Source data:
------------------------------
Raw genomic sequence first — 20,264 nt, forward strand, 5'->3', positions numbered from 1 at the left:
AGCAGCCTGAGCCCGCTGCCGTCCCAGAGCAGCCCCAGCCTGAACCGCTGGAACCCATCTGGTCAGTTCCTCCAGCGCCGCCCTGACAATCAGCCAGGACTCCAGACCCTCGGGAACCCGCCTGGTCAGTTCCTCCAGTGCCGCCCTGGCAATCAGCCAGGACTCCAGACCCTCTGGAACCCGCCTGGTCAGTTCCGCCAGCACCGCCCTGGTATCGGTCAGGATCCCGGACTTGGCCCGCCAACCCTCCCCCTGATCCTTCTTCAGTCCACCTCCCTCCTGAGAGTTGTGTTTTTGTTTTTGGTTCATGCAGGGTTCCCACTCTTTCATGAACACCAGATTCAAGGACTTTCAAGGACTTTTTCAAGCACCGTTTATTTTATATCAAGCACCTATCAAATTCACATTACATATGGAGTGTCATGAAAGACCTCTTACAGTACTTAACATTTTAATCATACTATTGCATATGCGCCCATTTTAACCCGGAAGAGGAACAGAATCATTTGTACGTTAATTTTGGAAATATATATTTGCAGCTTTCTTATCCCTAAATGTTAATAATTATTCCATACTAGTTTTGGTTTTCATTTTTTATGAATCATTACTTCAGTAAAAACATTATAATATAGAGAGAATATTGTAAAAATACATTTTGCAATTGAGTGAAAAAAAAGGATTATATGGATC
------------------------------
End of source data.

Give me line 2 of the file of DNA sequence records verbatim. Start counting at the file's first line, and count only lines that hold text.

AGCAGCCTGAGCCCGCTGCCGTCCCAGAGCAGCCCCAGCCTGAACCGCTGGAACCCATCTGGTCAGTTCCTCCAGCGCCGCCCTGACAATCAGCCAGGACTCCAGACCCTCGGGAACCCGCCTGGTCAGTTCCTCCAGTGCCGCCCTGGCAATCAGCCAGGACTCCAGACCCTCTGGAACCCGCCTGGTCAGTTCCGCCAGCACCGCCCTGGTATCGGTCAGGATCCCGGACTTGGCCCGCCAACCCTCCCCCTGATCCTTCTTCAGTCCACCTCCCTCCTGAGAGTTGTGTTTTTGTTTTTGGTTCATGCAGGGTTCCCACTCTTTCATGAACACCAGATTCAAGGACTTTCAAGGACTTTTTCAAGCACCGTTTATTTTATATCAAGCACCTATCAAATTCACATTACATATGGAGTGTCATGAAAGACCTCTTACAGTACTTAACATTTTAATCATACTATTGCATATGCGCCCATTTTAACCCGGAAGAGGAACAGAATCATTTGTACGTTAATTTTGGAAATATATATTTGCAGCTTTCTTATCCCTAAATGTTAATAATTATTCCATACTAGTTTTGGTTTTCATTTTTTATGAATCATTACTTCAGTAAAAACATTATAATATAGAGAGAATATTGTAAAAATACATTTTGCAATTGAGTGAAAAAAAAGGATTATATGGATC